The Unexpected Culinary Delights of Roppongi’s Le Grand Soir
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After picking up my new lens in Roppongi earlier this month, I thought I'd better nourish up before walking around for some big-lens street photography, and had the good fortune to walk into Le Grand Soir. The style was modern urban sophisticated (the chef used to work in Paris), but without any pretense or ostentation.

I had a lightly seasoned breaded chicken leg, and it was without question, by far... utterly in a class by itself... the best piece of chicken I have ever had. Anywhere. (Sorry Mom.)

Really, with food this good, there's no way to calculate “value”, but the whole lunch was a shockingly low 1,000 yen (about US$13). Best. Value. On. The. Planet. I think it's because they just recently opened, and are trying to drum up some word of mouth. It's worked. If I'm anywhere within 100 miles again, I'll treat myself again. It's just that good.

Japanese and English spoken, and I presume French. Le Grand Soir is a minute or two west of Roppongi Station's Exit #2. The map on their site is utterly worthless, so use this one instead. It's in a basement level, so the only presence on the street is their unassuming door, and a menu signboard:

Look For This Signboard -- Minato Ward, Tokyo, Japan -- Copyright 2011 Jeffrey Friedl,
Nikon D700 + Voigtländer 125mm f/2.5 — 1/1600 sec, f/2.5, ISO 220 — map & image datanearby photos
Look For This Signboard
Enter This Door and descend into culinary heaven -- Minato Ward, Tokyo, Japan -- Copyright 2011 Jeffrey Friedl,
Nikon D700 + Voigtländer 125mm f/2.5 — 1/1600 sec, f/2.5, ISO 450 — map & image datanearby photos
Enter This Door
and descend into culinary heaven

While standing outside the restaurant to figure out how I'd carry the new big lens with all my other stuff, a business man came by and checked out the menu board. I proffered that I'd had the “A” lunch and that it was utterly spectacular, and he smiled and said he'd give it a try, and disappeared behind the door.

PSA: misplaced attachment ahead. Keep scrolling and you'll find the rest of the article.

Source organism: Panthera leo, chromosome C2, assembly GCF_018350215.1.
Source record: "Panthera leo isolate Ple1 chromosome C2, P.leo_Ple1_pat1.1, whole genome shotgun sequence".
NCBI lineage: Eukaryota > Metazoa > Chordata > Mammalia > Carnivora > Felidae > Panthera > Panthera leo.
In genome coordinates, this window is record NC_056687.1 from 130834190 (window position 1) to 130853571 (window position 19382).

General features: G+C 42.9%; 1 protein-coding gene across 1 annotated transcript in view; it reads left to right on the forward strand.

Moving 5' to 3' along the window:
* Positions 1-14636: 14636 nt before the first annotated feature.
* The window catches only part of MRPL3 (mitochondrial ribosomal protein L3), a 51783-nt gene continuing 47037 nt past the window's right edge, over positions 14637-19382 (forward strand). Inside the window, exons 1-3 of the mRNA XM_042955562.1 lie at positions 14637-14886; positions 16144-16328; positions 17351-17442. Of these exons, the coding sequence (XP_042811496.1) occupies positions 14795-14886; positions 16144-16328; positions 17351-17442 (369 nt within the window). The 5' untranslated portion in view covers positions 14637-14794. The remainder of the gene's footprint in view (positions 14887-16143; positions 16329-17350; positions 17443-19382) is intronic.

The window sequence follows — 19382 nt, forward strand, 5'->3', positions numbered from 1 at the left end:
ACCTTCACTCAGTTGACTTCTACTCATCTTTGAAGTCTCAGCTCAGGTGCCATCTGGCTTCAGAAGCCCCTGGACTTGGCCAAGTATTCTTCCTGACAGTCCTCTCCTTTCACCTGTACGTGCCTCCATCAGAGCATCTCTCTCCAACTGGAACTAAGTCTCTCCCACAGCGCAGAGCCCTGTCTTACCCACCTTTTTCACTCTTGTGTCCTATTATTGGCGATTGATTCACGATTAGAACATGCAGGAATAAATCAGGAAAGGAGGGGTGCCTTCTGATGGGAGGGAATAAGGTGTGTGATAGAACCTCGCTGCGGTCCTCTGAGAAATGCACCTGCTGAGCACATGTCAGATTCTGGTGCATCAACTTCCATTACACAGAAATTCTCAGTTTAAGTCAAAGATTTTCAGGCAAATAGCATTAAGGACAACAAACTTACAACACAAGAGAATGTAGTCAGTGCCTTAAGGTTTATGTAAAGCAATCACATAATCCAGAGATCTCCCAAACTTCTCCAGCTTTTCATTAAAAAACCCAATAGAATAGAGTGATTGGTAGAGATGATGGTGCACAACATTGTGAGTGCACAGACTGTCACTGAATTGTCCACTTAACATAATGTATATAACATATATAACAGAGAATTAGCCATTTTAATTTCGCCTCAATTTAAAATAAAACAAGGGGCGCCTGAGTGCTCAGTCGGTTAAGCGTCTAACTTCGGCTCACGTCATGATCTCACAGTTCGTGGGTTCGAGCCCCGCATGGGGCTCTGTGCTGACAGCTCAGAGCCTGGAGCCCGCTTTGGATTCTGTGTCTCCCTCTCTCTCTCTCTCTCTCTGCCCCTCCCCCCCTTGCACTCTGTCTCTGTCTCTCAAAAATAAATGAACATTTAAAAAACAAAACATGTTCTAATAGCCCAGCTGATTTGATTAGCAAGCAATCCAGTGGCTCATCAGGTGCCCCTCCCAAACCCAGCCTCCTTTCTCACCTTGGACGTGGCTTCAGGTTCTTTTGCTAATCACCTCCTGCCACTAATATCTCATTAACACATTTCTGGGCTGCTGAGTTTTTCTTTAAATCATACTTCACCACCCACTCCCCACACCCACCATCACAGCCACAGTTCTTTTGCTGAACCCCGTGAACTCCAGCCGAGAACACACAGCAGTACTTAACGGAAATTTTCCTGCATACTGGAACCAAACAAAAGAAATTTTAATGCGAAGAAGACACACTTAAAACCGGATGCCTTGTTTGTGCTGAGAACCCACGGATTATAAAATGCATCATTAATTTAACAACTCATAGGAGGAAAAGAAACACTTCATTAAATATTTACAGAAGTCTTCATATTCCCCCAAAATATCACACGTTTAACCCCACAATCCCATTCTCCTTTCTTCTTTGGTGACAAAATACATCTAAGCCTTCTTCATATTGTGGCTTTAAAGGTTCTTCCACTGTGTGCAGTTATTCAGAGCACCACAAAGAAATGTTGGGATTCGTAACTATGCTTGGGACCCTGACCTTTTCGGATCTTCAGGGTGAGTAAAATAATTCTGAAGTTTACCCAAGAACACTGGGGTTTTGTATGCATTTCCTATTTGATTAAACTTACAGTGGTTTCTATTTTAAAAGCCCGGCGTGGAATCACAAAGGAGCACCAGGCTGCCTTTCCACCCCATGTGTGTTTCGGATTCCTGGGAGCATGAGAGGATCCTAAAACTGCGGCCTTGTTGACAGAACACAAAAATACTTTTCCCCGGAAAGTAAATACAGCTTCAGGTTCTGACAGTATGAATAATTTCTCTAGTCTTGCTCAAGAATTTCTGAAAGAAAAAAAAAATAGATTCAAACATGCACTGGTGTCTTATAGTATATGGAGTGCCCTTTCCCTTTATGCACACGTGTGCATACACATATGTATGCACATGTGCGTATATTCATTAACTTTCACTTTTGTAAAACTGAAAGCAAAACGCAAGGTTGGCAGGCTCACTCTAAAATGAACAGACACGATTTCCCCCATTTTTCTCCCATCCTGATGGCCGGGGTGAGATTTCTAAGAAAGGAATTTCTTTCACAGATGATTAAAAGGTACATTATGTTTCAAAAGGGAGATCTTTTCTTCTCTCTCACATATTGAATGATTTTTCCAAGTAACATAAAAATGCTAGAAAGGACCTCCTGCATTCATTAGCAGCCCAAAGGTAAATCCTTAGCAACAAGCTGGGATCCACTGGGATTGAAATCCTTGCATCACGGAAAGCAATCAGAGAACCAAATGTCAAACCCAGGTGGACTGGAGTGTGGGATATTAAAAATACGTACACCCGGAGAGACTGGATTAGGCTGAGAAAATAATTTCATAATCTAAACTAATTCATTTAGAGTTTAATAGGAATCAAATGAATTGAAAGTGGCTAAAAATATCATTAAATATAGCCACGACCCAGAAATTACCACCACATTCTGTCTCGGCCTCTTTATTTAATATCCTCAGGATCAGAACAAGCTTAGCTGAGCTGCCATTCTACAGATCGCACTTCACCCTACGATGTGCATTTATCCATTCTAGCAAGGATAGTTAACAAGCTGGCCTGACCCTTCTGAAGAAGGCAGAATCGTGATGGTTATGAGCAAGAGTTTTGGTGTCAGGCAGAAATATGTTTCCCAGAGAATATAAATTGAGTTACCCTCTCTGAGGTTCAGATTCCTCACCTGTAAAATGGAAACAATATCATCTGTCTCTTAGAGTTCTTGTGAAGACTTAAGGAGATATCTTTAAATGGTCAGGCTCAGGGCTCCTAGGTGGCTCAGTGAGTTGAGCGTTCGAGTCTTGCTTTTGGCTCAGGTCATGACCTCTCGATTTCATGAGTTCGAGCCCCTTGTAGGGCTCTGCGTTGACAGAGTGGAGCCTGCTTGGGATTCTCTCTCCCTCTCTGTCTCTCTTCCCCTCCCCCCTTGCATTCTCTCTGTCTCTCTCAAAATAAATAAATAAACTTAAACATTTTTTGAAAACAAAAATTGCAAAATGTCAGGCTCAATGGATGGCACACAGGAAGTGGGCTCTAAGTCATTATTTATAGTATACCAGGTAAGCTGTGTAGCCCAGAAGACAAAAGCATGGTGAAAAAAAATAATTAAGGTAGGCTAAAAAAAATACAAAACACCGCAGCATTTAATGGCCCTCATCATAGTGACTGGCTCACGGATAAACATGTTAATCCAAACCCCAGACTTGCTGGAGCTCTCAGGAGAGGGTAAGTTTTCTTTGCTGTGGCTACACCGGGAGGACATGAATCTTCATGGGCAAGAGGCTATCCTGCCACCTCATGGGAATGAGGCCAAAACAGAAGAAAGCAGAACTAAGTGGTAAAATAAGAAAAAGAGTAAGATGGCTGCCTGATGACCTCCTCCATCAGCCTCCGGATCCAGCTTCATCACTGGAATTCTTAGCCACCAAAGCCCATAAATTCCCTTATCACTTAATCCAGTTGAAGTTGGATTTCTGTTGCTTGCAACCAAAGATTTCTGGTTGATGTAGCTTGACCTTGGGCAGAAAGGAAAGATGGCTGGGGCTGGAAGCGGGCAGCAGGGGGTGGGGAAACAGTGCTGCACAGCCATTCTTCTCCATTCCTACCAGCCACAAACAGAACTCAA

All 5 comments so far, oldest first...

Man, this was one of the driest lunch in recent memory! ;>

Jeffrey, I hope you would post food (images) at some point, yes? (As you had not event hinted on that possibility, seems to me you would need revisit the restaurant.)

“This” meaning the lunch you ate while reading the post, or the lunch you ate at one of the restaurants I mentioned? And yes, when I go back, I’ll bring the camera. —Jeffrey

— comment by parv on May 25th, 2011 at 1:32pm JST (6 years, 5 months ago) comment permalink

I see the simplicity in the French food I have had in Japan as a nod towards traditional Japanese cuisine, such as Kaiseki Ryori. Funny but while the portions in Kaiseki are so teeny weeny, I always came away feeling full.

— comment by Bob on May 25th, 2011 at 7:39pm JST (6 years, 5 months ago) comment permalink

Merci ! (just kidding)

Next time I’m in Kyoto, I’ll try them.


— comment by luc on May 25th, 2011 at 10:38pm JST (6 years, 5 months ago) comment permalink

Re: “This“ meaning the lunch …

We, or least I, have come to expect the photographs of food — or, things in general for that matter as much as practically possible — that you write about. In that regard, I meant this lunch (entry, here on the blog) was the driest due to lack of the images of interior and/or food.

I see. My deepest apologies … I will remedy this travesty soon, at least for CHEZ LUC (though as I said, the food is presented simply, so for all it packs in taste, it lacks in photogenicicity. We’ll see. —Jeffrey

— comment by parv on May 26th, 2011 at 12:14am JST (6 years, 5 months ago) comment permalink

Jeff, this is a response to Parv’s post: Parv, you do realize that when Jeff posts photos of that wonderful food in front of him, it makes readers around the world, and especially in Rootstown, Ohio, USA, start to drool all over their computers. This is not a good thing for electronic items, I’ve been told, and I have myself asked Jeff to show a little mercy here. I don’t always have a bib and a towel handy.
Now the poor boy will be torn between pleasing his mother or his other readers. Oh, well, since he didn’t mind blowing off the home-style cooking that enabled him to grow to six feet 4 inches, he may find himself searching out better chefs when he comes home in a few months.

— comment by Grandma Friedl in Ohio, USA on May 26th, 2011 at 6:45am JST (6 years, 5 months ago) comment permalink
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